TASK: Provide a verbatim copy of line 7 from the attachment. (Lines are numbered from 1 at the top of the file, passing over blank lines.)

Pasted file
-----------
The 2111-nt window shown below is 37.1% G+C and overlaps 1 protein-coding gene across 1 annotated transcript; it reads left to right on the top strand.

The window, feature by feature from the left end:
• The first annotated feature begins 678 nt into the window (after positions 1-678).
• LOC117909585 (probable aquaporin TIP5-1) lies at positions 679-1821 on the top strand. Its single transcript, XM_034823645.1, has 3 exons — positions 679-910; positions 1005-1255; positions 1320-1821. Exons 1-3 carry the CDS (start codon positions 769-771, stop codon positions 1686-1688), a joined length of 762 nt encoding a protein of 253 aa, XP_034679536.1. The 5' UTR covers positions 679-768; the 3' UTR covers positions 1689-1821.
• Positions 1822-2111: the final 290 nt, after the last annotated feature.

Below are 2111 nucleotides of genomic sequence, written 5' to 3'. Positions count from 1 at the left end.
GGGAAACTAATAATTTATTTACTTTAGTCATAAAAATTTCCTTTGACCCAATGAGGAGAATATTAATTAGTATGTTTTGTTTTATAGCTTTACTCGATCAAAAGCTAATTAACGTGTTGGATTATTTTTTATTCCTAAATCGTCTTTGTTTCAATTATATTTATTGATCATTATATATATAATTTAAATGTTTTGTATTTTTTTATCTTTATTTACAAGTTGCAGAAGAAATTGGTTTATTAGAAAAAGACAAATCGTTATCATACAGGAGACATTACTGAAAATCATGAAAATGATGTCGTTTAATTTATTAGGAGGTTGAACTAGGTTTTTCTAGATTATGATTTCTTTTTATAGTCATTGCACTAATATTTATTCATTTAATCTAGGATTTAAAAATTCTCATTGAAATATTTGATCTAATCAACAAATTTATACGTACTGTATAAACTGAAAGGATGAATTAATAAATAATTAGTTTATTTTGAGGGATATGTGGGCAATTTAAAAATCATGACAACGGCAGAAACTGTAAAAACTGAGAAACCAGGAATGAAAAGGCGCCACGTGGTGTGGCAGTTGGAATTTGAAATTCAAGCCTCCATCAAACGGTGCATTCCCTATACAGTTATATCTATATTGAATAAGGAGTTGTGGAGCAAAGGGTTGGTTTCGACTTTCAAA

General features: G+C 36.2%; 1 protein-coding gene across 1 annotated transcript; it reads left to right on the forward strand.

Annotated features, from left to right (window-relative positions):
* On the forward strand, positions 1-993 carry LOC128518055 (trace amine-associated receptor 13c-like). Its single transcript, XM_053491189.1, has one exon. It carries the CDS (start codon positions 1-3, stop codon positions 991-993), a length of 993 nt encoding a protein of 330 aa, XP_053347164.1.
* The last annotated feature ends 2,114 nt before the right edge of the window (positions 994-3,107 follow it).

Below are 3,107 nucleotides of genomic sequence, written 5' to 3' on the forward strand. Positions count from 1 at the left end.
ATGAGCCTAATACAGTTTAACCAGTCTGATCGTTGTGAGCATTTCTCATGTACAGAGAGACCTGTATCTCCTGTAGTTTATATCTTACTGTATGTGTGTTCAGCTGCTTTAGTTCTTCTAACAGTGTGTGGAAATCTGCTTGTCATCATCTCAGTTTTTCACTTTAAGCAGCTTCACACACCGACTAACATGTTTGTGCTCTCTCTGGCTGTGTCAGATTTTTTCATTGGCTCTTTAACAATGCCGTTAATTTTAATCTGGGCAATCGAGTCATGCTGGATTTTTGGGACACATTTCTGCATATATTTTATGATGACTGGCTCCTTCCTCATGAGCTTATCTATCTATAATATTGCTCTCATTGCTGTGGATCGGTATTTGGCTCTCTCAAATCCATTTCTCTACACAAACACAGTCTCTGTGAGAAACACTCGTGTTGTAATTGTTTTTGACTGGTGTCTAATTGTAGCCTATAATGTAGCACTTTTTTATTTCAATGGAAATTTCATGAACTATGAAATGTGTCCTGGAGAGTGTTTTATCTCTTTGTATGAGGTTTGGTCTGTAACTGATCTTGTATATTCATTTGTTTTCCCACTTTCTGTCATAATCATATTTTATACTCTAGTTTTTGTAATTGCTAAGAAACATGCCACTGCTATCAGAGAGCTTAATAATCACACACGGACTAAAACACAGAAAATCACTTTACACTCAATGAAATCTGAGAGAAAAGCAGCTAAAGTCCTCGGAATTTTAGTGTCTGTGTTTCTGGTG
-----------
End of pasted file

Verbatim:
GGGAAACTAATAATTTATTTACTTTAGTCATAAAAATTTCCTTTGACCCAATGAGGAGAATATTAATTAGTATGTTTTGTTTTATAGCTTTACTCGATCAAAAGCTAATTAACGTGTTGGATTATTTTTTATTCCTAAATCGTCTTTGTTTCAATTATATTTATTGATCATTATATATATAATTTAAATGTTTTGTATTTTTTTATCTTTATTTACAAGTTGCAGAAGAAATTGGTTTATTAGAAAAAGACAAATCGTTATCATACAGGAGACATTACTGAAAATCATGAAAATGATGTCGTTTAATTTATTAGGAGGTTGAACTAGGTTTTTCTAGATTATGATTTCTTTTTATAGTCATTGCACTAATATTTATTCATTTAATCTAGGATTTAAAAATTCTCATTGAAATATTTGATCTAATCAACAAATTTATACGTACTGTATAAACTGAAAGGATGAATTAATAAATAATTAGTTTATTTTGAGGGATATGTGGGCAATTTAAAAATCATGACAACGGCAGAAACTGTAAAAACTGAGAAACCAGGAATGAAAAGGCGCCACGTGGTGTGGCAGTTGGAATTTGAAATTCAAGCCTCCATCAAACGGTGCATTCCCTATACAGTTATATCTATATTGAATAAGGAGTTGTGGAGCAAAGGGTTGGTTTCGACTTTCAAA